G. Max Bernheimer examining a Roman onyx cameo in his office at Christie’s New York. Photograph by Adam Golfer

What I’ve learned: G. Max Bernheimer

Our International Head of Antiquities on his art-dealer roots in Germany, falling in love with Rome, and why he prefers library shelves to archaeological digs

My great-great-grandfather opened an art business in Munich in 1864. His name was Lehmann Bernheimer, and the firm grew to be the most prominent dealership in Germany. It was in a beautiful palazzo — the so-called Bernheimer-Haus — that still stands in the centre of the city. The business came tumbling down in 1938 with the rise of the Nazis, and my grandparents emigrated to Massachusetts, which is where I grew up.

My father liked Native American artefacts. He used to take my brother and me out walking in the cornfields after a rainstorm to search for arrowheads. They were everywhere, just lying in the ground, but the ground was also full of poison ivy roots. I got covered in rashes, head to toe. I totally suffered for my early finds.

When I was a teenager, my grandmother gave me a ring set with an engraved Roman stone. It depicted a lion in profile. I remember sitting in class, looking at this thing and wondering: Who made it? Why did they make it? Why the lion? These are questions that can never be answered, but they got me interested. So when I went to grad school I wrote my thesis on Harvard’s collection of engraved gems. And I still wear the lion ring.

Read G. Max Bernheimer’s expert guide to Classical engraved gems

I like the stories that objects tell us — and every object, however humble, has a story. In one recent sale we had a bronze nail. It was a foot-and-a-half long and not much to look at, though you might think it was kind of cool and abstract. It was found at the beginning of the 20th century in Lake Nemi, central Italy, and was probably part of a pleasure barge belonging to Caligula. Many wonderful ornaments from the ship are now in the Palazzo Massimo. Someone saw magic in that long nail — it sold for almost 10 times its estimate.

A Roman bronze nail, circa 1st century AD. 19¼  in (49  cm) long. Sold for £6,875 on 5 December 2018 at Christie’s in London

A Roman bronze nail, circa 1st century AD. 19¼ in (49 cm) long. Sold for £6,875 on 5 December 2018 at Christie’s in London

I’m not cut out for archaeology. Just before I came to Christie’s, I worked on a dig in Caesarea. I spent most of the summer in a trench, moving buckets of dirt. I loved every minute of it — we were right on the beautiful Mediterranean coast — but all I found was broken pots, so it was utterly boring, too. I quickly realised that art history, not digging, was the thing for me.

I fell in love with Rome the first time I saw it. It was dizzying, like getting hit over the head with the club of Heracles. On every street there’s some fragment of the ancient world stuck in a wall. And I was very happy to discover la cucina italiana, Sicilian cuisine in particular. Every conquering people left its culinary mark on Sicily, and in the 18th century even the French kings wanted a Sicilian chef — their cooking was considered the best in Europe.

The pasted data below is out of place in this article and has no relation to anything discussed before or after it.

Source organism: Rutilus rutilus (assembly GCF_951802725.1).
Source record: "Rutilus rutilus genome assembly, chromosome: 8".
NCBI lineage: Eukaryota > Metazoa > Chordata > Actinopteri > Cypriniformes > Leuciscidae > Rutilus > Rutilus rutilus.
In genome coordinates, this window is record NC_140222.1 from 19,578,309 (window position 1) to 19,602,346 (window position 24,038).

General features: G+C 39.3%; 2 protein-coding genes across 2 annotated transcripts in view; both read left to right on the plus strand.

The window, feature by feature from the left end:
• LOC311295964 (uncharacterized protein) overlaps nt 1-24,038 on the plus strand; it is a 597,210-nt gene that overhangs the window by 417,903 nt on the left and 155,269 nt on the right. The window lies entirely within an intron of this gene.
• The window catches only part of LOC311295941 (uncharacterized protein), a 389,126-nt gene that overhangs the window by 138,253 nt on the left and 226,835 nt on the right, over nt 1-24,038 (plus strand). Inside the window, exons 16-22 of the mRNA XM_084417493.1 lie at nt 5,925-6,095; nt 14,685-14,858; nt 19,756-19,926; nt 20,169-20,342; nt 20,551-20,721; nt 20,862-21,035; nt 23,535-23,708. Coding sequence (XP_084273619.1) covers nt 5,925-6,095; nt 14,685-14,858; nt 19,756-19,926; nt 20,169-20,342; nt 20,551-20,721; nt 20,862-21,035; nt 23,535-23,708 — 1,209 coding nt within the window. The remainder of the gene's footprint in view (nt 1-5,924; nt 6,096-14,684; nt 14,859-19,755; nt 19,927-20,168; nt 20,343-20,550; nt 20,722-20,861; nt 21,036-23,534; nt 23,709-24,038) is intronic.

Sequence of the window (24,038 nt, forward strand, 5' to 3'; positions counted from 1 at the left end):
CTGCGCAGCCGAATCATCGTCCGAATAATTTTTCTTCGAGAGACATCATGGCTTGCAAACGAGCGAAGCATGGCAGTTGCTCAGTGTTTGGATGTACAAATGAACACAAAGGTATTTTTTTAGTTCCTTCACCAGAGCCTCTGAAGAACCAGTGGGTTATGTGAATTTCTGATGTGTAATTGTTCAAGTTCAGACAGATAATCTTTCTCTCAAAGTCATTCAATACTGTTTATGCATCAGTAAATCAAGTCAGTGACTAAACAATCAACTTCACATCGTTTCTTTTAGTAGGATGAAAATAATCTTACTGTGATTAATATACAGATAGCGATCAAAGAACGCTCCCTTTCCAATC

G. Max Bernheimer admires the 3,000-year-old Assyrian relief which realised $30,968,750 at Christie’s in October 2018, making it the second-most expensive work of ancient art ever sold at auction

G. Max Bernheimer admires the 3,000-year-old Assyrian relief which realised $30,968,750 at Christie’s in October 2018, making it the second-most expensive work of ancient art ever sold at auction

In antiquities you are only as good as your library. I love it when I go to the stacks for a particular volume, then find that the 10 books either side of it are more interesting. But exploring library shelves for the sake of it seems to be a dying art form.

I have inherited some wonderful things. I have a 17th-century Bavarian lion made of copper, about 4ft-long. It is monumental, fantastic. My grandfather told me that when he was a kid in Munich, the lion stood on top of an armoire and he used to climb up and hide behind it. After the war, he went back to Germany and found it still there in the basement. He brought it to the States and put it in the window of his gallery — not for sale, just as a mascot. When his gallery was disbanded in 1992, I took the lion home. It lives with me still, and it gives me great pleasure.

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During the Nazi period, some of our family property was hidden in villages outside Munich. People looked after stuff at great risk to themselves. Years ago I met a German collector of antiquities, and she asked me if I was related to the Munich Bernheimers. I explained the affiliation, and she said: ‘My father was a friend of your uncle, and we kept things of his here in our barn.’ I had to hug her.

I am immensely lucky because I get paid to look at art. It has been a delight doing this job, and for that I thank the gods — the Greek gods, the Egyptian gods, all of them: I’m not prejudiced.